First, there are unresolved questions about industrial strategy. Members need to know the union is serious about taking the kind of action required to force up offers over pay.
Last year the union called strike action on dates which had limited impact on the employers, and did not increase pay offers at a national table. In some cases strikes were in Reading Weeks or out of term-time, meaning that no leverage was placed on the employers’ ability to access their primary source of income, students.
On the other hand, branches were able to deploy marking boycotts extremely effectively, but with a local impact. Organising on a rank and file basis, with no real support from the centre, union members learned they had real leverage over their employers, and displayed true grit in standing up to employers’ pay deduction threats. One after the next, the employers negotiated local agreements to end the action. But strong action in a minority of branches was insufficient to shift the employers nationally.
It is clear that the UCU leadership expected the marking and assessment boycott campaign to fail, and understated its success because they stood aside. We all know its limitations. But we cannot ignore the fact that it exposed the weakness of the employers who annually threatened 100% pay deductions since 2006. With the exception of Queen Mary University of London, the employers did not impose 100% pay deductions: only at Goldsmiths and the RCA were any deductions for boycotts made.
A marking boycott is not a panacea, and we cannot afford to wait until critical marking periods next year to fight over pay. We will need to win a second autumn ballot in any case. But the lesson is clear: if we are prepared to take hard-hitting industrial action we can win. We need to apply this lesson to our strike action strategy.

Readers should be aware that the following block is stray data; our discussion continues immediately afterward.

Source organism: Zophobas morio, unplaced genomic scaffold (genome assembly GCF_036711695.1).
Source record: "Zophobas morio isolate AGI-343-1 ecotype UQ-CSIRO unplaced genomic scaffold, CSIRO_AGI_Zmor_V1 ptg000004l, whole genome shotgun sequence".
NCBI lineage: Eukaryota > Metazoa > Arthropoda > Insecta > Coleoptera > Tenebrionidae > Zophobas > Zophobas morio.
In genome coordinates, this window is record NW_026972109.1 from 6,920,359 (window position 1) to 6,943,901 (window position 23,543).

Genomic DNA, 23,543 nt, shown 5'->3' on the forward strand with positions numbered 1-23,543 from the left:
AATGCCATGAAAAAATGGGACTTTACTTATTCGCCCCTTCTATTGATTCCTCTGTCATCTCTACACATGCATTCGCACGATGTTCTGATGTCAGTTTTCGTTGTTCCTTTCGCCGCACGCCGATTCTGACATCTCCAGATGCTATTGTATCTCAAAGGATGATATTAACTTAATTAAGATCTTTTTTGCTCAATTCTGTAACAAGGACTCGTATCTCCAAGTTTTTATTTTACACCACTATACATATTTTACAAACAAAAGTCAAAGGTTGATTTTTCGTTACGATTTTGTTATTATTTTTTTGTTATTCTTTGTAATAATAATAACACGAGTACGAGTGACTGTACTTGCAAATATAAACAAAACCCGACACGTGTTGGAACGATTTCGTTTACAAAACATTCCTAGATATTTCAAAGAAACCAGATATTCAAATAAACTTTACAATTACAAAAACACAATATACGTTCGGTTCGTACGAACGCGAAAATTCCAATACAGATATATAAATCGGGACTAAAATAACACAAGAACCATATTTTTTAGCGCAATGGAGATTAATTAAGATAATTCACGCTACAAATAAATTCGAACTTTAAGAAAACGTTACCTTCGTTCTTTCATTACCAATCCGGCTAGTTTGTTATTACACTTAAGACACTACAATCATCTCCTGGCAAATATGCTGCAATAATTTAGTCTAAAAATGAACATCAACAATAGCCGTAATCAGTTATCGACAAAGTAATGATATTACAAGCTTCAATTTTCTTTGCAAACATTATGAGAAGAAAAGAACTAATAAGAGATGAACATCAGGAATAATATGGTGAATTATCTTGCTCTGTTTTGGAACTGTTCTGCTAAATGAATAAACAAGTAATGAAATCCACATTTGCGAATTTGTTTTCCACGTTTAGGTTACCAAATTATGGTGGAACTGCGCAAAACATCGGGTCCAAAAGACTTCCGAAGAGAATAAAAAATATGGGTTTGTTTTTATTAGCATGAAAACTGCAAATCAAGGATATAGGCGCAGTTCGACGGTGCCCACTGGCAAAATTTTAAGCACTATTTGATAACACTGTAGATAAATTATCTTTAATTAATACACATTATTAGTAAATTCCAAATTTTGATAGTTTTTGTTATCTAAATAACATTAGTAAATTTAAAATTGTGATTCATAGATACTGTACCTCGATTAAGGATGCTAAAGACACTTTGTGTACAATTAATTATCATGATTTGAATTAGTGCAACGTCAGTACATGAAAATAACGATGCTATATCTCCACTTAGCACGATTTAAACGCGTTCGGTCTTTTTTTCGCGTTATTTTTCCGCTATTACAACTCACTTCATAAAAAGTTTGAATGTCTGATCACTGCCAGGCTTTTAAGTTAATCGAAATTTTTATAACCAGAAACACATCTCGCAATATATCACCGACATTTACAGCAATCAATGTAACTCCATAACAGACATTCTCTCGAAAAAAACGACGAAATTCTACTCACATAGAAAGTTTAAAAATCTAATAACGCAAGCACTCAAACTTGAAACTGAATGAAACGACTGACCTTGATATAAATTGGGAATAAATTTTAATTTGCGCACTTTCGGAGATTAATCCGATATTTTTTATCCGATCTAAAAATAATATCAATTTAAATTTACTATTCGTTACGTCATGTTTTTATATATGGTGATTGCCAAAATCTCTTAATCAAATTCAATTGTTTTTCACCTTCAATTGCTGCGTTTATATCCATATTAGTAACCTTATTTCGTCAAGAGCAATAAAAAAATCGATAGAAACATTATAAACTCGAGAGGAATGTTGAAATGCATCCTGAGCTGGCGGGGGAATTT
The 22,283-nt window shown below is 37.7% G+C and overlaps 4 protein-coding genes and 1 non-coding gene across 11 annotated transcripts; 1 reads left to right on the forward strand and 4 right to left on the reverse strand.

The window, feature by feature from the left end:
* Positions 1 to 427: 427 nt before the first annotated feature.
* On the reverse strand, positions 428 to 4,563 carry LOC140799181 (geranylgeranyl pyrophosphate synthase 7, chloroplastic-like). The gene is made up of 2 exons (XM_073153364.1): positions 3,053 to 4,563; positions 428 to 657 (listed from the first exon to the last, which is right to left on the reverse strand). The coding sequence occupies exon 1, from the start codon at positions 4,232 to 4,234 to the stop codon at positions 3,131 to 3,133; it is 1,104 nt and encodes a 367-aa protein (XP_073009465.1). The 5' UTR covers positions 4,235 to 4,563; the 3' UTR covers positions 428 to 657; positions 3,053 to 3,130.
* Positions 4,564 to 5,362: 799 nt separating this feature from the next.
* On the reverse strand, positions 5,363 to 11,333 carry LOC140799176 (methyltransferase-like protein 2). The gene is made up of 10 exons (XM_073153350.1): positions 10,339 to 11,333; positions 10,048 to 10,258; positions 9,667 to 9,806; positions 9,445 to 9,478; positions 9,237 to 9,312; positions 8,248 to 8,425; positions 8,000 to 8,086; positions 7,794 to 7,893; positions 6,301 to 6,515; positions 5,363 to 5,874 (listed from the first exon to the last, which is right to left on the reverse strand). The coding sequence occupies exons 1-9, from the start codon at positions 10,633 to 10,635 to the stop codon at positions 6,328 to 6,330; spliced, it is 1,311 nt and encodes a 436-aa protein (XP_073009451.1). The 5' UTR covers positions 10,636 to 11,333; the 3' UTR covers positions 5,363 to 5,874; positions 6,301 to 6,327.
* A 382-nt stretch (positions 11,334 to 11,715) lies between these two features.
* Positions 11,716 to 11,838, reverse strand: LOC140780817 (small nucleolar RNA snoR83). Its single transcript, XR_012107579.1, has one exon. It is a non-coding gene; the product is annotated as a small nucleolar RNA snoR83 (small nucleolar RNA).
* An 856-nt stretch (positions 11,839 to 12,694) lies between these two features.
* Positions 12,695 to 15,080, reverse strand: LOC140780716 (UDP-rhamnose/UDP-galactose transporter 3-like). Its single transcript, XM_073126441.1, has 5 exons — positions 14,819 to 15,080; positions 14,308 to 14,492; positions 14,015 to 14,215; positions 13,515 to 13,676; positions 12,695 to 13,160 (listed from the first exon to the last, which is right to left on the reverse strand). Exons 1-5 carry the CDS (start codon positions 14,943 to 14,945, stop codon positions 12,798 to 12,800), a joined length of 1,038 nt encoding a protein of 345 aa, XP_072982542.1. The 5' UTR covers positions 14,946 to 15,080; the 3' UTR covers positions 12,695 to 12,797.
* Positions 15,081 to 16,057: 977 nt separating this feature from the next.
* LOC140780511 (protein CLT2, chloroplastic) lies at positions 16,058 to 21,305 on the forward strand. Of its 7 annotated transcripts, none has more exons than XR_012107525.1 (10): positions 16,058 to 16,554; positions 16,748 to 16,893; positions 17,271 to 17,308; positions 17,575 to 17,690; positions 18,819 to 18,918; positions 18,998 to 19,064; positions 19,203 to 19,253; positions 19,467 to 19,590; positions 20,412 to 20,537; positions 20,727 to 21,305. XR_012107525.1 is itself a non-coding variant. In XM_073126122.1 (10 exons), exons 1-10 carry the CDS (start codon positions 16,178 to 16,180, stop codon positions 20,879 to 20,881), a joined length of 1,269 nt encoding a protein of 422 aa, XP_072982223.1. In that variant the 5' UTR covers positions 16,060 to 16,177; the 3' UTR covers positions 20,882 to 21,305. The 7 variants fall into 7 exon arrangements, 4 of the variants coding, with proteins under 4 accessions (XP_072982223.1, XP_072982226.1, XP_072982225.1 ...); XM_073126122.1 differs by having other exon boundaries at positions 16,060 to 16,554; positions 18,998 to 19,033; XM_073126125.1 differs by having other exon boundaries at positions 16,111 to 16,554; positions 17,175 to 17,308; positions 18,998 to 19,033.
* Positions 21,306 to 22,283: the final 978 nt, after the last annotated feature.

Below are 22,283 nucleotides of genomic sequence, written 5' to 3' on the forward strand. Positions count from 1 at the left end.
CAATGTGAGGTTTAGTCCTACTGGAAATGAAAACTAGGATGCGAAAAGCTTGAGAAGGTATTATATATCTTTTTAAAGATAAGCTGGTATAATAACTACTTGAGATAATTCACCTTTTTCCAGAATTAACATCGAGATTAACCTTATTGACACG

The second issue concerns our own organisation: we will need a serious effort to drive up the turnout.
The ballot will be aggregated across all employers, over seven weeks.
The last time UCU ran an aggregated ballot in HE over pay, ending in February 2019, the turnout (41%) was an almost replica of the previous disaggregated turnout (average 42%). Then in the autumn of 2019, a return to disaggregated ballot and a combined ballot envelope (USS, pay) pushed up turnout to an average of 49%, and 57 branches were able to take action. In the last year, average turnouts were at, or just below, 50%. This is too close to call.
As we noted above, the last time we beat the 50% turnout by a comfortable margin across pre- and post-92 was in 2005-6, just before the merger. We know what we need to do: campaign across the entire union to increase participation.
Along with pay, the USS dispute is also clearly winnable. The changes railroaded through on 1 April cannot be justified. USS is taking ‘deficit recovery contributions’ amounting to one fifth of all payments into the scheme (over half a billion pounds a year) when their own monitoring assessment of the projected deficit says these contributions are no longer required. This is theft on a grand scale, and these payments should be paid into member benefits and the cuts reversed.
We need to rally members to get behind this campaign now.
We can expect to get a clear timeline this week, so branch officers and reps know what they need to do when. The campaign should start now, well before ballot envelopes hit doormats and pigeon holes.
There are a range of tasks to be worked through from ‘GTVO preparation’ to organising rallies to launch the ballot. Activists are asking what they can do to help. We should treat every member as a potential activist, asking them to call meetings in departments timed for when the ballot begins.
Members are extremely angry. They need to know that the union is serious about winning these parallel disputes. It is never more true to say that we are in the fight of our lives!
It is time to get organised.